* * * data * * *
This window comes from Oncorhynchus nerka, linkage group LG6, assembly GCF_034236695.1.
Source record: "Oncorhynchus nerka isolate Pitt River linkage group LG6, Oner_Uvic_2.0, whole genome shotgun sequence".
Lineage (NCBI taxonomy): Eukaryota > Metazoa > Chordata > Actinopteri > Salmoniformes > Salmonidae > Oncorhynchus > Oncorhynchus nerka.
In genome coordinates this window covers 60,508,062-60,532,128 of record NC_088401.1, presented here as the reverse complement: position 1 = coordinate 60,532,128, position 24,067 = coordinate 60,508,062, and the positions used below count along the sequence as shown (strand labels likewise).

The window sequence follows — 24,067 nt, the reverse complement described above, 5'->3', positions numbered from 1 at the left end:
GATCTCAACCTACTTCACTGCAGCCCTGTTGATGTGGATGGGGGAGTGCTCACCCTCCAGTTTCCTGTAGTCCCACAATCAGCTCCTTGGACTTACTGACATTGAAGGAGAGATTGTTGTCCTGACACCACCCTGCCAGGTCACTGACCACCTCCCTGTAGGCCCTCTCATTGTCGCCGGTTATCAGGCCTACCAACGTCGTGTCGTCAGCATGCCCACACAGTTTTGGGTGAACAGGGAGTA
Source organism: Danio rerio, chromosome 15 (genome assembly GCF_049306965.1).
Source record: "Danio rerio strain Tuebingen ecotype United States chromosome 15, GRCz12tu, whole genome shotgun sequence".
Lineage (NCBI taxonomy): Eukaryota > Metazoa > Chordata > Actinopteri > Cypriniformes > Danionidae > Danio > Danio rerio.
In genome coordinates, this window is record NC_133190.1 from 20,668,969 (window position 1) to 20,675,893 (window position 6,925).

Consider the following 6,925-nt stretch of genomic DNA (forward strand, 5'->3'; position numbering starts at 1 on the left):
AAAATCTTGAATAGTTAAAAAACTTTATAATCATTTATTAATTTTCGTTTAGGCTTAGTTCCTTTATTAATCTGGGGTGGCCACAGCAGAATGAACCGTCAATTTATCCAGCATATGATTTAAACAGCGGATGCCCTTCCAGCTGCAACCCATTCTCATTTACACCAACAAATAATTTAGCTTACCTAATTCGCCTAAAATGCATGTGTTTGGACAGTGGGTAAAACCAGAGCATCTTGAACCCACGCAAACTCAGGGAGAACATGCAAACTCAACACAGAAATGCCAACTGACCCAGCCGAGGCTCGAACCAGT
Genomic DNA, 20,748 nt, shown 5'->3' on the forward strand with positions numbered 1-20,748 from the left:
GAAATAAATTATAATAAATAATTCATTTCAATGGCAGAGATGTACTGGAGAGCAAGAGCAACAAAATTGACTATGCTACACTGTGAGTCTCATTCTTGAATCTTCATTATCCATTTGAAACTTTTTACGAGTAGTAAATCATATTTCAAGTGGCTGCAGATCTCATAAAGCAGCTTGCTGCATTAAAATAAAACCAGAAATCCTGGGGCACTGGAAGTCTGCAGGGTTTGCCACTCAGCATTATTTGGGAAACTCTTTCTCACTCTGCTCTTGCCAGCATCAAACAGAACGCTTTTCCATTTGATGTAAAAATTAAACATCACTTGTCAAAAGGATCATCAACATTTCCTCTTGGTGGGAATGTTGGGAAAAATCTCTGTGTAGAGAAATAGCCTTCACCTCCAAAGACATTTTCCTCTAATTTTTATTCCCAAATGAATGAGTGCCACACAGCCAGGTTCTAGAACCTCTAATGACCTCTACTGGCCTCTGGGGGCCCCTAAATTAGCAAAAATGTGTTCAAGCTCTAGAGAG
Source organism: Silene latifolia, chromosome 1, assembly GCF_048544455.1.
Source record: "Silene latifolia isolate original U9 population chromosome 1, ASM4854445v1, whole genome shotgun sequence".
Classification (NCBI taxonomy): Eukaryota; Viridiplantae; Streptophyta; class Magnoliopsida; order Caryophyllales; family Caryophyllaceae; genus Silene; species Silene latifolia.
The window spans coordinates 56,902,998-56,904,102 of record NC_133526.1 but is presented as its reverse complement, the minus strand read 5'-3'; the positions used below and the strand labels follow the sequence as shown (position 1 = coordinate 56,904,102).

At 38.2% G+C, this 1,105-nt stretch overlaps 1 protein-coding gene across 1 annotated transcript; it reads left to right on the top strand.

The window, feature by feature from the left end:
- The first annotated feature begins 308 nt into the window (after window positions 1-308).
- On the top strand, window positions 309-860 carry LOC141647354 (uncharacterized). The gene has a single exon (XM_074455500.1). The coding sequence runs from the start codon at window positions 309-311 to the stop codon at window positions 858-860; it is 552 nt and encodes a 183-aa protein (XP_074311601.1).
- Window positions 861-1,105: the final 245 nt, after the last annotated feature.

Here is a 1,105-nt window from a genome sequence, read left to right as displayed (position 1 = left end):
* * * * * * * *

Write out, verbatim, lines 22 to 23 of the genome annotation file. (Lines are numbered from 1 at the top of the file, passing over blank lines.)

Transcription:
- On the top strand, window positions 309-860 carry LOC141647354 (uncharacterized). The gene has a single exon (XM_074455500.1). The coding sequence runs from the start codon at window positions 309-311 to the stop codon at window positions 858-860; it is 552 nt and encodes a 183-aa protein (XP_074311601.1).
- Window positions 861-1,105: the final 245 nt, after the last annotated feature.